This would explain why there are so many hauntings in places where they are no records of people dying...because they didn't die there. But maybe someone they cared about was in that location when they sent the psychic distress call at the moment of their death.

Example- Joe is an accident. His mom is at home. As Joe dies he calls out to his mother. She hears his voice, sees a vision of him in front of her. That energy is imprinted in that location where Joe's mom is, not the location of his death. 

Michael Jawer's Feeling Too Much blog on the Psychology Today site did a series titled "Unimagined Sensitivities" which describes a similar concept in relation to prodromal dreaming and telesomatic perceptions.

He goes over several examples-

"There are certainly many accounts of such ‘distress signals’ occurring during waking hours. Despite their seeming strangeness and intangibility, it’s striking that they involve such palpable physicality. Some examples: 

A mother was writing a letter to her daughter when her right hand felt as though it were burning and she dropped the pen. Less than an hour later, she received a phone call telling her that her daughter’s right hand had been severely burned by acid in a laboratory accident. (Dossey 2001, p. 253) 

A man felt himself choking inexplicably, only to learn later that his father had been choking at the same time thousands of miles away.  

A man and his wife were attending a football game when the man got up and announced they had to return home because their son had been hurt. Once home, they discovered that the boy had shot a BB into his thumb, which would require emergency surgery. (Dossey 2001, pp. 253-4)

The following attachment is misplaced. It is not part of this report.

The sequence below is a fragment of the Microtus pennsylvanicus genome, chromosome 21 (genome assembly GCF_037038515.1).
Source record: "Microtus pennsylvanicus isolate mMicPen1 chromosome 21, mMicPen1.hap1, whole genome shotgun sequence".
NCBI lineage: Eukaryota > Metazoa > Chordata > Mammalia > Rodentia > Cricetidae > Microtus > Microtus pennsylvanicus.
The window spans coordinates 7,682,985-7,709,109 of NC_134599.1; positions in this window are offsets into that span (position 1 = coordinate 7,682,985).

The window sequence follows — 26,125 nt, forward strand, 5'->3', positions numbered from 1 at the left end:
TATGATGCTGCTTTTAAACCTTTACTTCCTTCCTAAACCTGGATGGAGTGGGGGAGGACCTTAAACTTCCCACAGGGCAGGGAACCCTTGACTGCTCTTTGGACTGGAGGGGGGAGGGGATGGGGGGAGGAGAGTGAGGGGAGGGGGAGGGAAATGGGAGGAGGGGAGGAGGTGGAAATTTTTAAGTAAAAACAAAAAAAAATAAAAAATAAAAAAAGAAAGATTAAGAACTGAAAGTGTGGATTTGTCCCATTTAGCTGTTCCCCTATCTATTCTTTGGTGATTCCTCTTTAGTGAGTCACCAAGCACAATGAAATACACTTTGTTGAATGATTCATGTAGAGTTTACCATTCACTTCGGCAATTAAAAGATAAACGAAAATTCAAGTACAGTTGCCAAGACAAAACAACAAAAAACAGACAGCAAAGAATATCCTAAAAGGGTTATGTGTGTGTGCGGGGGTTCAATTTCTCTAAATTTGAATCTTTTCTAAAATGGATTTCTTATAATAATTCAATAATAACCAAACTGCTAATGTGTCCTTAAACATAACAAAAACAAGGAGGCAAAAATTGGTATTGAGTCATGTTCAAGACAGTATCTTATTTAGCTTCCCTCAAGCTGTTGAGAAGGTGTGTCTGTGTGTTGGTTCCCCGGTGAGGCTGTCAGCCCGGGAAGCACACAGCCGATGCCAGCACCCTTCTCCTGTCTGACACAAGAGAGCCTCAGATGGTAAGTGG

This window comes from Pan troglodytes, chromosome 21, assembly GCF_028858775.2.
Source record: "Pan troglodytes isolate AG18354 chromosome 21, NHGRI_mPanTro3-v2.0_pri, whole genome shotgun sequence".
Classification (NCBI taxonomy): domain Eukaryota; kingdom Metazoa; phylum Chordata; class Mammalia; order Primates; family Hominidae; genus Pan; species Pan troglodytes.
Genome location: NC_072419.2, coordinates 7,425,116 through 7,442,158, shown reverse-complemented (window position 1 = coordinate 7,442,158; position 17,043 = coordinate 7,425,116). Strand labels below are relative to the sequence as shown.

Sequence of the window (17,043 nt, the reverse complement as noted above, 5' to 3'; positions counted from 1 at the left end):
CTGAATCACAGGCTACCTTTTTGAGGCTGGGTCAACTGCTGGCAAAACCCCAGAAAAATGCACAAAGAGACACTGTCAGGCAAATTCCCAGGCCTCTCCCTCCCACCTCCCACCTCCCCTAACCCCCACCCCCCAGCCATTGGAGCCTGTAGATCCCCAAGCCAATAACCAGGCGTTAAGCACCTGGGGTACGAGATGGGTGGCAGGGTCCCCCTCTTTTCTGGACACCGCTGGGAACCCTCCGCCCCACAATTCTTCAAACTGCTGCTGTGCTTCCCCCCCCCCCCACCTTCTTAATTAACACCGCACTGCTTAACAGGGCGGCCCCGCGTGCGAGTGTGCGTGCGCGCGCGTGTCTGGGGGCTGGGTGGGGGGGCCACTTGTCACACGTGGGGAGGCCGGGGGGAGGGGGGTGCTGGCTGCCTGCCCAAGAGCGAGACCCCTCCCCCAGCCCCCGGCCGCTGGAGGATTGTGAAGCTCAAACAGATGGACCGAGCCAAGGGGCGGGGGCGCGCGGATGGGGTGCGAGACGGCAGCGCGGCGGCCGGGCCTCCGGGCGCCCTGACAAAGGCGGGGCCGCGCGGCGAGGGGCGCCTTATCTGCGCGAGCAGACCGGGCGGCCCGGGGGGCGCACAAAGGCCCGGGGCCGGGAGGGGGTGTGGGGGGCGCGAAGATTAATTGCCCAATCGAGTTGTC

A nurse received a call after midnight concerning a patient she had been seeing.  The patient’s daughter had already called 911. The nurse went to the patient’s home and found her looking terribly ill, with low blood pressure, chest pains, and breathing difficulties. After the ambulance left with the patient, the nurse returned home to try to sleep. She was suddenly awakened by “a violent jerk that went through my whole body.” As she was trying to figure out what had happened, the phone rang. The patient’s daughter was on the line, saying that her mother had just experienced cardiac arrest but that the doctor was able to “shock her back” to life. (Dossey 1999, pp. 136-7)"

Jawer connects Massulo's theories in Part 11 of his series:

"In my book with Dr. Marc Miocozzi, The Spiritual Anatomy of Emotion, I discuss the way a life-threatening emergency marshals the complete attention of body and mind – and how the energy involved may, in some cases, upend the normal convergence of space/time so that anomalous perceptions result...

This theory is elaborated upon in a soon-to-be-published book by Brandon Massullo, a therapist practicing in suburban Cleveland.  According to Massullo, it’s plausible that “traumatic events trigger conscious and unconscious processes [that] seek to alleviate our distress or communicate it to others.” (Massullo, p. 67)   A person who is dying or facing the threat of death may – especially if the circumstance is sudden or unexpected – experience “a myriad of…volatile emotions” ranging from fear to sadness to regret to anger.  These feelings may emanate, like a distress signal, to certain others. (Massullo, p. 119) "

I do find it interesting that Jawer never uses the term empath or connects any of his theories to people being empaths (at least not in what I've read so far). He just mentions that some people recognize their sensitivities. One woman he discusses said "I've been overly sensitive for as long as I can remember….If someone walked into the room with a headache, I would get a headache. If they pulled their back, mine would begin aching the minute I made eye contact…I was definitely more in tune with my environment and the feelings of others than almost everyone else I knew…." Which is a perfect example of an empath. I did find one use of the word empathetic in a blog post titled "Do Some People Sense the Unseen? Part 1 Allergic to ghosts? Strange but possibly true"

Jawer and Massullo's work and theories have much in common. 

Massullo's dissertation, Environmental Sensitivity and Paranormal Experiences actually quotes Jawer's theories and research. You can read the entire dissertation here.

Abstract: